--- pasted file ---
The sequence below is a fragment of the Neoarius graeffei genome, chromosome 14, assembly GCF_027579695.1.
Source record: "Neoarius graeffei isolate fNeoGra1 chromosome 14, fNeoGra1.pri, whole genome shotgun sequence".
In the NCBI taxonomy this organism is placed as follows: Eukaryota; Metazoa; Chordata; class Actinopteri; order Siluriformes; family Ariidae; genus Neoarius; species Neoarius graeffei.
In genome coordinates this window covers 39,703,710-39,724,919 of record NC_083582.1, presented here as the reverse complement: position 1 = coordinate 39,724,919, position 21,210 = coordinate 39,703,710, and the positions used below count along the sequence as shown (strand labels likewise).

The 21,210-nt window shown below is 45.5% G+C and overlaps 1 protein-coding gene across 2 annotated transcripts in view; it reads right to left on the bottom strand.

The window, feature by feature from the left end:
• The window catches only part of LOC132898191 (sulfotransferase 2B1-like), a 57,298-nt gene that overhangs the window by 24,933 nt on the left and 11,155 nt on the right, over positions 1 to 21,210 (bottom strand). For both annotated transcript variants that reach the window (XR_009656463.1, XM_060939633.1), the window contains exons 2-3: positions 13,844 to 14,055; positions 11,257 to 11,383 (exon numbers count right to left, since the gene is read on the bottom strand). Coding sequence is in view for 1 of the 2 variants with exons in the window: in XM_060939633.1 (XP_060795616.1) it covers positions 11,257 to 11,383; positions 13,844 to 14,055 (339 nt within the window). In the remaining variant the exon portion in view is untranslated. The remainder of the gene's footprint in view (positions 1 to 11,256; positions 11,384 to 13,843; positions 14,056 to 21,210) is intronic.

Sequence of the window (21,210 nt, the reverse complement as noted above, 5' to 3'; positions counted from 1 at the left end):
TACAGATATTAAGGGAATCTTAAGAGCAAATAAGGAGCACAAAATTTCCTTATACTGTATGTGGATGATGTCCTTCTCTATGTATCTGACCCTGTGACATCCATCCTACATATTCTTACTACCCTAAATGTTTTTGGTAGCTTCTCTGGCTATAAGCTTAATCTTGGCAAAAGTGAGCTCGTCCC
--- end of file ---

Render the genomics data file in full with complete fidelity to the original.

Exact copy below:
The sequence below is a fragment of the Neoarius graeffei genome, chromosome 14, assembly GCF_027579695.1.
Source record: "Neoarius graeffei isolate fNeoGra1 chromosome 14, fNeoGra1.pri, whole genome shotgun sequence".
In the NCBI taxonomy this organism is placed as follows: Eukaryota; Metazoa; Chordata; class Actinopteri; order Siluriformes; family Ariidae; genus Neoarius; species Neoarius graeffei.
In genome coordinates this window covers 39,703,710-39,724,919 of record NC_083582.1, presented here as the reverse complement: position 1 = coordinate 39,724,919, position 21,210 = coordinate 39,703,710, and the positions used below count along the sequence as shown (strand labels likewise).

The 21,210-nt window shown below is 45.5% G+C and overlaps 1 protein-coding gene across 2 annotated transcripts in view; it reads right to left on the bottom strand.

The window, feature by feature from the left end:
• The window catches only part of LOC132898191 (sulfotransferase 2B1-like), a 57,298-nt gene that overhangs the window by 24,933 nt on the left and 11,155 nt on the right, over positions 1 to 21,210 (bottom strand). For both annotated transcript variants that reach the window (XR_009656463.1, XM_060939633.1), the window contains exons 2-3: positions 13,844 to 14,055; positions 11,257 to 11,383 (exon numbers count right to left, since the gene is read on the bottom strand). Coding sequence is in view for 1 of the 2 variants with exons in the window: in XM_060939633.1 (XP_060795616.1) it covers positions 11,257 to 11,383; positions 13,844 to 14,055 (339 nt within the window). In the remaining variant the exon portion in view is untranslated. The remainder of the gene's footprint in view (positions 1 to 11,256; positions 11,384 to 13,843; positions 14,056 to 21,210) is intronic.

Sequence of the window (21,210 nt, the reverse complement as noted above, 5' to 3'; positions counted from 1 at the left end):
TACAGATATTAAGGGAATCTTAAGAGCAAATAAGGAGCACAAAATTTCCTTATACTGTATGTGGATGATGTCCTTCTCTATGTATCTGACCCTGTGACATCCATCCTACATATTCTTACTACCCTAAATGTTTTTGGTAGCTTCTCTGGCTATAAGCTTAATCTTGGCAAAAGTGAGCTCGTCCC